Look at this from an economic standpoint. If you have a high-tech company and over the long run you want to maintain the current number of employees with everything else constant, you must grow the corporate revenue at about 10% per year. Maybe even up to 15% per year, depending on inflation. If you want to maintain your corporate size, revenue has to grow just to preserve that. Growth and change have to happen. One way or another, if you want to keep the same revenue, the only way to remain in business is to reduce the labor requirements over time. Particularly in manufacturing ,with competition and efficiencies, it seems like we reduce our costs and ship more product, yet we receive less money. It’s almost like a physics equation. One of our challenges is to spot these changes.
Most people are familiar with S curves in technology, which is where you start a new technology and it’s pretty slow, but then things rapidly speed up and then eventually taper or fall off. And then, a new S curve comes in. We all face this scenario. And because of those S curves, sometimes we get too attached to one particular curve, and the next thing you know, it flattens out, a new curve comes along, and we can be left behind. One of the big challenges in any enterprise is to understand where those S curves are.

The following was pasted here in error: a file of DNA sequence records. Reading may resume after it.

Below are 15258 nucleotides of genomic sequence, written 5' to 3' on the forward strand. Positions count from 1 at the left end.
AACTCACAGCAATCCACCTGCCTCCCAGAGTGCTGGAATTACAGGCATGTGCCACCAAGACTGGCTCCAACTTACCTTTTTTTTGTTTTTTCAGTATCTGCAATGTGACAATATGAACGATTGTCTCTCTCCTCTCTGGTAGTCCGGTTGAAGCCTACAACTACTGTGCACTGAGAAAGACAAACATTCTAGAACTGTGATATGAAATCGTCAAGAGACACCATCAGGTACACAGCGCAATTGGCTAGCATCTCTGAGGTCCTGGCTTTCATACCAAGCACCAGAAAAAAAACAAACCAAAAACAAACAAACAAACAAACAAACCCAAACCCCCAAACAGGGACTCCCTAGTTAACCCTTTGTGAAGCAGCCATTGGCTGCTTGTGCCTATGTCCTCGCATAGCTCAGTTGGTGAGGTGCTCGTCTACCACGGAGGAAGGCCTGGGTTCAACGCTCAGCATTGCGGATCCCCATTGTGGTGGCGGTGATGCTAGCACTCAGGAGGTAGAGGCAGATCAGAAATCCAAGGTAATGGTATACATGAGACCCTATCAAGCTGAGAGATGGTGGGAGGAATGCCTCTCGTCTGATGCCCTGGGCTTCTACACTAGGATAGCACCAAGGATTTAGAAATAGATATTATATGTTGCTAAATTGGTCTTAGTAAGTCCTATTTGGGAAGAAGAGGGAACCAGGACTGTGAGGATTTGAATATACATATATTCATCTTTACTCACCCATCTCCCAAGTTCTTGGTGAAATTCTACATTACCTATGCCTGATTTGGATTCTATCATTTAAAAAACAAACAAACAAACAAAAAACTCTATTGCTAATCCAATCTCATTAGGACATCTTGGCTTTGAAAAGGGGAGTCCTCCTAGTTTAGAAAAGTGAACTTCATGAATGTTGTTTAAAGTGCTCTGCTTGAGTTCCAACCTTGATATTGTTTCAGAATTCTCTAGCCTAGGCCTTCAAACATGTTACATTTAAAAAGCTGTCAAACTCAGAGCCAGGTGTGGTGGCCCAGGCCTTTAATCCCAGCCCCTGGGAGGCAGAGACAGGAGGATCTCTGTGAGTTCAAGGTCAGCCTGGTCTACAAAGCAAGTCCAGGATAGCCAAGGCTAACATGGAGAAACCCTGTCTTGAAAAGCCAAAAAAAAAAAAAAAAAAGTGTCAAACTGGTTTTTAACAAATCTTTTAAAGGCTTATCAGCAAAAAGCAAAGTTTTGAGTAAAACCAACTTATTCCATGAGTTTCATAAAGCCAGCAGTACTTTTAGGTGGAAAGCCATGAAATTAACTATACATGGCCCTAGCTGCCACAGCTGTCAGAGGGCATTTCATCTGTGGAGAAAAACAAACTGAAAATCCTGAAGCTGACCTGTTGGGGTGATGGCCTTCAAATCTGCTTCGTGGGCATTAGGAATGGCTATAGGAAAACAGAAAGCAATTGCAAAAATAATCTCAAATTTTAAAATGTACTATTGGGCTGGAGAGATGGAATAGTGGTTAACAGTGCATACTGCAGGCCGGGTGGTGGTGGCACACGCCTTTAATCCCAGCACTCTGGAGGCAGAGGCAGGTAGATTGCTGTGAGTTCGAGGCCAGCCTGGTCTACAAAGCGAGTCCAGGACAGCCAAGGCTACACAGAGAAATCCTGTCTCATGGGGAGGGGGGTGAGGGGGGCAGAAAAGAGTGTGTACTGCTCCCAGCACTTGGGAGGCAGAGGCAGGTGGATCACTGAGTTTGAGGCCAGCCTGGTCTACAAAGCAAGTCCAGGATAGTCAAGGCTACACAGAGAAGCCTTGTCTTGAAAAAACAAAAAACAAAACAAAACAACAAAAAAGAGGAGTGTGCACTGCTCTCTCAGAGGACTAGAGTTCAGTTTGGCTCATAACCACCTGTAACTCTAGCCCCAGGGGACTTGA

Another interesting thing is that technology interacts with society and vice versa. When the Industrial Revolution first started, people didn’t have much faith or confidence in scientists or technologists. At around the turn of the century, it was mostly the same. But now, it’s almost a given that if there is some problem, the question becomes, “Why doesn’t technology fix it?” If we have a problem with AIDS, we insist that more money be spent to fix the problem. Society demands that technology should resolve our issues, whether they are moral or medical. That’s a big change. And as a result, we must look at the impact technology will have on society. Our expectations will determine most of what the future pressures are going to be. In general, manufacturing firms will have to chase to respond. That’s the motivation for why one wants to look into the future. You must position yourself and develop a vision.